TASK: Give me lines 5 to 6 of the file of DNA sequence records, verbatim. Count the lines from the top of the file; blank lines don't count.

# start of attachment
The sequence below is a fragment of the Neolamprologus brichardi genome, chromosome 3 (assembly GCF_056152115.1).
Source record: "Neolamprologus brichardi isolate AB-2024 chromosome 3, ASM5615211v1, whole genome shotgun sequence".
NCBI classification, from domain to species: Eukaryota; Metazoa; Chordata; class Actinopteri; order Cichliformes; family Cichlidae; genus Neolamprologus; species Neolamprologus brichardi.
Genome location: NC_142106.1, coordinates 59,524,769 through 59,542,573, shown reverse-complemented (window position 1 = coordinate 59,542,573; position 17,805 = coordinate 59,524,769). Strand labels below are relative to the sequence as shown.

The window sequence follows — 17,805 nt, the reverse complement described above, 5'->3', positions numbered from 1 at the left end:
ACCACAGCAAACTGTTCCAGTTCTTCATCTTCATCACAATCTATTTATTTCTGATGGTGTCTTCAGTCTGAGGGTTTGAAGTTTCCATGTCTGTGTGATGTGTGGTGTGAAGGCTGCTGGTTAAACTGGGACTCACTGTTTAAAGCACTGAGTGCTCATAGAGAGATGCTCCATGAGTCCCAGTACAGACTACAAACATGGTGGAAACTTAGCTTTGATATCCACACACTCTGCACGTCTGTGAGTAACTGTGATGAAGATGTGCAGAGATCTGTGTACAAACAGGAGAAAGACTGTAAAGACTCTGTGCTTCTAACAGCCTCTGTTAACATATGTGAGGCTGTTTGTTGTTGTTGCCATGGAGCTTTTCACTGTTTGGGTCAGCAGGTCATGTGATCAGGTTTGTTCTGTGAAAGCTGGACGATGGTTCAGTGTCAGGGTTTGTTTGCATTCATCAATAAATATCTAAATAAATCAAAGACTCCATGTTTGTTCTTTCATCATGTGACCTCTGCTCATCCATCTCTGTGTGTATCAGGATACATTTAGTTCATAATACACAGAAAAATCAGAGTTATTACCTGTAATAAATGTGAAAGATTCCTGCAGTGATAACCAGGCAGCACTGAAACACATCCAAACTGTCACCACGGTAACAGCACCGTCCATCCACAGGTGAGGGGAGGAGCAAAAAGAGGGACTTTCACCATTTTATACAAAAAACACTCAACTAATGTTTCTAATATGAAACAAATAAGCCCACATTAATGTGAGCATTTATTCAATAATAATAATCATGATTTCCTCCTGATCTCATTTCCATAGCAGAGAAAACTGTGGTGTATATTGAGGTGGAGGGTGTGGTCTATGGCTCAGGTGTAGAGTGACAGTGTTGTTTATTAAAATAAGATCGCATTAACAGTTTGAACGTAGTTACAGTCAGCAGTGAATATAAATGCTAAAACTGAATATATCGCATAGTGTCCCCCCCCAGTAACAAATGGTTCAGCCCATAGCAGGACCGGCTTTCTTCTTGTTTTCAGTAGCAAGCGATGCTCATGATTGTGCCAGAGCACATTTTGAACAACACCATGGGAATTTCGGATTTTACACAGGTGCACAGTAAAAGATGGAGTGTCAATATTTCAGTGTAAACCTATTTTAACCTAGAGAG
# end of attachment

The window sequence follows — 17,805 nt, the reverse complement described above, 5'->3', positions numbered from 1 at the left end:
ACCACAGCAAACTGTTCCAGTTCTTCATCTTCATCACAATCTATTTATTTCTGATGGTGTCTTCAGTCTGAGGGTTTGAAGTTTCCATGTCTGTGTGATGTGTGGTGTGAAGGCTGCTGGTTAAACTGGGACTCACTGTTTAAAGCACTGAGTGCTCATAGAGAGATGCTCCATGAGTCCCAGTACAGACTACAAACATGGTGGAAACTTAGCTTTGATATCCACACACTCTGCACGTCTGTGAGTAACTGTGATGAAGATGTGCAGAGATCTGTGTACAAACAGGAGAAAGACTGTAAAGACTCTGTGCTTCTAACAGCCTCTGTTAACATATGTGAGGCTGTTTGTTGTTGTTGCCATGGAGCTTTTCACTGTTTGGGTCAGCAGGTCATGTGATCAGGTTTGTTCTGTGAAAGCTGGACGATGGTTCAGTGTCAGGGTTTGTTTGCATTCATCAATAAATATCTAAATAAATCAAAGACTCCATGTTTGTTCTTTCATCATGTGACCTCTGCTCATCCATCTCTGTGTGTATCAGGATACATTTAGTTCATAATACACAGAAAAATCAGAGTTATTACCTGTAATAAATGTGAAAGATTCCTGCAGTGATAACCAGGCAGCACTGAAACACATCCAAACTGTCACCACGGTAACAGCACCGTCCATCCACAGGTGAGGGGAGGAGCAAAAAGAGGGACTTTCACCATTTTATACAAAAAACACTCAACTAATGTTTCTAATATGAAACAAATAAGCCCACATTAATGTGAGCATTTATTCAATAATAATAATCATGATTTCCTCCTGATCTCATTTCCATAGCAGAGAAAACTGTGGTGTATATTGAGGTGGAGGGTGTGGTCTATGGCTCAGGTGTAGAGTGACAGTGTTGTTTATTAAAATAAGATCGCATTAACAGTTTGAACGTAGTTACAGTCAGCAGTGAATATAAATGCTAAAACTGAATATATCGCATAGTGTCCCCCCCCAGTAACAAATGGTTCAGCCCATAGCAGGACCGGCTTTCTTCTTGTTTTCAGTAGCAAGCGATGCTCATGATTGTGCCAGAGCACATTTTGAACAACACCATGGGAATTTCGGATTTTACACAGGTGCACAGTAAAAGATGGAGTGTCAATATTTCAGTGTAAACCTATTTTAACCTAGAGAG